The aspect of evolution in terms of idealism or perhaps in moderation of experiences had has been part of the duality of “Picard” as a series. It began with an incomplete matriculation of Data’s last iteration in “Nemesis” (what is interesting for the reviewer is that I am fairly certain I interviewed Brent Spiner, Stewart and director Stuart Baird for that film for TV back in 2002 – the interviewed likely buried on some digital tape somewhere). Wrapping those strands of psychology from that film is what gnaws on both sides of the season finale (“Et In Arcadia Ego – Part II”) here. While the thrust of the narrative when it finally arrives at its end point seems sounds, it also seems too neatly put together. This is not a criticism overtly since it makes totally sense and works within the existential nature of the project overall.
As it moves in the final hour of the season, it brings into focus the nature of Picard but creates it on a very large scale. While it is not integrated as a space battle per se (without giving anything anyway) there is a sense of breath to it, especially when the viewer sees who is at the helm. The brother Soong is an interesting quandary since one is not quite sure the mythology behind it. It actually ends in a way that is more hopeful than where it began which I gather is part of the point of this specific journey. The coda per se that leads towards the epilogue is what really fans came to see all season and rivals some of the specific moments when Picard reunites with Riker and Troi on their planet.
It makes complete sense though that it feels like an adjusted addendum but it very much plays within the Shakespearean elements that Stewart so loves. There is sort of a paradoxical take on “The Tempest” within its walls. As it continues into the meaning of its conclusion, it dovetails into those ideas that sometimes change in path, much like Spock’s in earlier transgressions (even before the reboot), which again reverts back to the Romulan conflict and also their sense of identity. All works well. The final shot however tries to infer too much when it was not necessary and could have been done with more subtlety. While it did offer a slight hiccup, it doesn’t heavily diminish what the episode achieves.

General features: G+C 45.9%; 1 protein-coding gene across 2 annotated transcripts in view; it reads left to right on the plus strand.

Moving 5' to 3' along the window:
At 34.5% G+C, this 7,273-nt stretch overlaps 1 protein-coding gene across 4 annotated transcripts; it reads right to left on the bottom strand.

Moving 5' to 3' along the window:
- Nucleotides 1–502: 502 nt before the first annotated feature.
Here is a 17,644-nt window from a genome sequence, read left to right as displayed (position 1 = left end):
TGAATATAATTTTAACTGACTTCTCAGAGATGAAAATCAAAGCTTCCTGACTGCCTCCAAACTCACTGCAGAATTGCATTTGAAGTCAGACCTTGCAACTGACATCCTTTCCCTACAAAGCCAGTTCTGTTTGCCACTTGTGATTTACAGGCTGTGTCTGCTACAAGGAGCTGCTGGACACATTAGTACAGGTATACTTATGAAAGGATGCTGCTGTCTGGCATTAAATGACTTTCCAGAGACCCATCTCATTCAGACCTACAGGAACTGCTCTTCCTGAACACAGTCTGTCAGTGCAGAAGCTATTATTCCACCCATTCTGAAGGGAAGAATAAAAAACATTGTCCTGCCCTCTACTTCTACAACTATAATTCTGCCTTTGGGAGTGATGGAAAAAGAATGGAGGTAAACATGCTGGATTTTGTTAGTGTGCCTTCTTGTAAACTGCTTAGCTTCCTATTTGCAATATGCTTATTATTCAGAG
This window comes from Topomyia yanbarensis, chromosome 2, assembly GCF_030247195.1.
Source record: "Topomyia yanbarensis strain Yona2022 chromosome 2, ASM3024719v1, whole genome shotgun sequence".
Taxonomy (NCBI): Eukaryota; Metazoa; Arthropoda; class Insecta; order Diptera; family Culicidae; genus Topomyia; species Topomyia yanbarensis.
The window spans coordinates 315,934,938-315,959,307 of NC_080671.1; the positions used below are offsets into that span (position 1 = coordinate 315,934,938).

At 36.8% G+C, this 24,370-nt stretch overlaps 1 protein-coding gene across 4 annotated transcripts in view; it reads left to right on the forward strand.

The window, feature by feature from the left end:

By Tim Wassberg
The proliferation of a journey resides in the impact of the ending point and the lessons learned in its transgression. “Picard”, as it continues in “Et in Arcadia Ego – Part 1” as a man is a continually flawed character, one we could not have likely seen back in the Next Generation phase. He is a man blinded in certain ways by his altruism and ego. He has a mortality that he doesn’t want to face but also an ambition that basically he can’t cash. He wants to be a savior but is stuck in the certain visage of a false messiah. This of course is not his fault. It is simply the crux of the story he finds himself in. The pilgrimage of sorts to a lone planet led by Soji opens both answers and more questions. The reality is that the motivation of humans as the predominant force in the universe is the crux of the conversation at the heart of the series. Even going back to “Star Trek: The Motion Picture” and even into the original series with “I, Mudd”, this reflects on the idea of what it means to be a synthetic being. The discussion also resides in the idea of what has happened before will happen again.
The Romulans, in many perceptions have the right idea but the progressions of the series is based in a false assumption. It is the idea of ego and assuming what something or a certain vision might mean, and not what it actually is. The introduction of an offspring of a certain positronic scientist is an interesting one but also an imbalanced introduction, though certain details point to an interesting construct. When it comes down to it an apocalypse is coming but what is interesting is that the deliverance, in all seriousness, might come down to those who exist halfway between worlds. It will reside in those that understand both the sides of pure machine intelligence and a bit of humanity. These decisions can only be made by those with views on both sides which encapsulates a couple different characters, so the narrative push could go in a variety of different ways. But that is what makes the adventure worth exploring, especially if a certain redemption is in the cards.
By Tim Wassberg